The American girls had the opportunity to visit Mukuru while in Kenya, as it is the site of many of the environmental challenges that the Kenyan girls sought to address through their prototypes.
The visit left an indelible impression on Anya, all the more significant because she knew it to be the home of her new friend. “I have never been anywhere like Mukuru before. It was so humid, and there was garbage everywhere, and dogs, and the houses were made of blocks of wood… it was mind-blowing. We crossed a bridge over this small pond, and there were mounds of trash everywhere and there was a cow just standing in the middle of this dirty water. And it was then that we realized that this is the place where they get their water: to cook with, to drink, for showers.” But it was also a heart-warming and inspiring place. “Your immediate reaction to a place like that would be pity- they don’t have a lot of exposure to the world there, and they don’t have a lot of things. But for that exact reason, there’s a different atmosphere where you see people living with a lot less, but they are just as happy. Those people told us about their lives and what they do for fun. They play soccer, they dance, they listen to music.”
Anya’s experiences in Kenya precipitated a broader reflection on some of the differences between her experience as a teen in Minneapolis, and the lives of the Nairobi girls. She noted that with her new Kenyan friends, there was a natural, more instant, “human” connection.
When I met Senaji, it was just with open arms. She grabbed my hand and held it, taking me around the museum and telling me stories. Why can’t things be like that here? Why can’t our relationships be so raw, so pure? The girls in Kenya are just so accepting.Anya
She also articulated her frustration with some teens in her home community who take the relative bounty of opportunity they’re given in the United States for granted. “Meeting Senaji makes me wonder… I mean, she’s grown up in a hard situation. And she’s still making the best of it, and nothing is being handed to her. If you put a girl like her here, and gave her the opportunities that we in Minneapolis have, she would truly change the world. The little things we think we need here are actually luxuries. And we don’t actually ‘need’ those things. Going there and seeing how happy they are with so little, seeing how driven they are and how they need to work harder than I would probably ever be able to bring myself to work makes me sad. They should have the opportunities we have.”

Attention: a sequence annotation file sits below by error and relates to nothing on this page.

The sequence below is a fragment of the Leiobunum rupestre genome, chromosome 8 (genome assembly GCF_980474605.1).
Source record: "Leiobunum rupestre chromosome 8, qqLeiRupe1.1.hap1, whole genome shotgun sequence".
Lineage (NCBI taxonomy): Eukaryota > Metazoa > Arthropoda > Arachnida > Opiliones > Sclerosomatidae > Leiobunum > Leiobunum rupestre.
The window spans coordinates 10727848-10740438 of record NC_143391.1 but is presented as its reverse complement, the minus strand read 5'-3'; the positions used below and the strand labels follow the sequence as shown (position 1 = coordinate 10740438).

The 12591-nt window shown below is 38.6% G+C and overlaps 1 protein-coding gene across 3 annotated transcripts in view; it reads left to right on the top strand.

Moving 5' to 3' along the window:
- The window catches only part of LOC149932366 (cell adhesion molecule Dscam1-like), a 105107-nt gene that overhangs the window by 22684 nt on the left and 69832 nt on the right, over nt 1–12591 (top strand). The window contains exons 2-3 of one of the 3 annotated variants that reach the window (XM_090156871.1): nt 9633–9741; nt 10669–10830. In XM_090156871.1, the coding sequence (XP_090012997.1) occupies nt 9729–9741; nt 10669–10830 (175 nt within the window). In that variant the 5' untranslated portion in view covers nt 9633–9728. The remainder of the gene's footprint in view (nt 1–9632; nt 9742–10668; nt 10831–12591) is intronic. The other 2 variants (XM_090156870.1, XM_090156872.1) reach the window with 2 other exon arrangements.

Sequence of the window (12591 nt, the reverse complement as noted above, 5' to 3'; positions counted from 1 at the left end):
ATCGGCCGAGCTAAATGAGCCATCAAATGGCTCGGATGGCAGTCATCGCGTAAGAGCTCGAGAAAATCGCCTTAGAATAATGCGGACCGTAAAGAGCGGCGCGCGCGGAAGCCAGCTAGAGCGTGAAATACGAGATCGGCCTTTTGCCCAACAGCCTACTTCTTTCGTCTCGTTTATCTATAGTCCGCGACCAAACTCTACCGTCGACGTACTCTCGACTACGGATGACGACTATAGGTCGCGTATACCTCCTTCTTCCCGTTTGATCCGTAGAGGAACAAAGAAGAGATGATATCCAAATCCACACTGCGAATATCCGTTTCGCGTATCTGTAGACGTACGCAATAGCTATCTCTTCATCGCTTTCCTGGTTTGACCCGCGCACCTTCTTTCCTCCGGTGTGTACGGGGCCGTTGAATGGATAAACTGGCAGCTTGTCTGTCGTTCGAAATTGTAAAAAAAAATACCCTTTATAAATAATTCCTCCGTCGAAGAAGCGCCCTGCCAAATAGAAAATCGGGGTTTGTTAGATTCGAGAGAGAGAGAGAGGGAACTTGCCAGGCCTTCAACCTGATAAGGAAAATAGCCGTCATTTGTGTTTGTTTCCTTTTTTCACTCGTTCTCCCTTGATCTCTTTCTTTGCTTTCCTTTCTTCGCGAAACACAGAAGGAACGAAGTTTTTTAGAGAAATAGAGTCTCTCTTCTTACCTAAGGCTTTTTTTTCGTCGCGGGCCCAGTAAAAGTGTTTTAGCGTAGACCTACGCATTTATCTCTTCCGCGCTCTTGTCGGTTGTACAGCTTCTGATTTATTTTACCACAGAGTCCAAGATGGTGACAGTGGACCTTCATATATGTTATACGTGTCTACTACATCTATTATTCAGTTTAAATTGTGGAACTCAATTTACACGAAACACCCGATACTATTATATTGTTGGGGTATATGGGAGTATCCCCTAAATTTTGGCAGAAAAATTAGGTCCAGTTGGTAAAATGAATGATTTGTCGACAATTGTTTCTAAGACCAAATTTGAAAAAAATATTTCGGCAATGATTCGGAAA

But whether it be through talent, courage, or just sheer force of will, through this project, new opportunities have emerged for Senaji and all the GDW girls. Before parting ways, Senaji shared a final story that had a particularly profound impact on Anya. When Senaji was little, a man from outside of the settlement came to visit Mukuru with a helicopter and was charging a small fee to take the local kids up for short flights. Senaji had never been in an airplane or a helicopter and sprinted home to ask her mother if they had the equivalent of a few dollars to spare so she could go. Her mother’s reply set her on a path that would give unwavering purpose and direction to the rest of her life. Her mother said, “I’m so sorry, but we don’t have the money for you to do this right now. But keep working hard in school. Keep doing your best. And one day, I promise, you will fly.”
And fly, she did– for the very first time in her life, on an airplane to Minneapolis for the Girls Design the World project.
“Girls Design the World: Supporting Green Communities with STEAM” is a Museums Connect project. Museums Connect is an initiative of the US Department of State’s Bureau of Educational and Cultural Affairs that is administered by the American Alliance of Museums.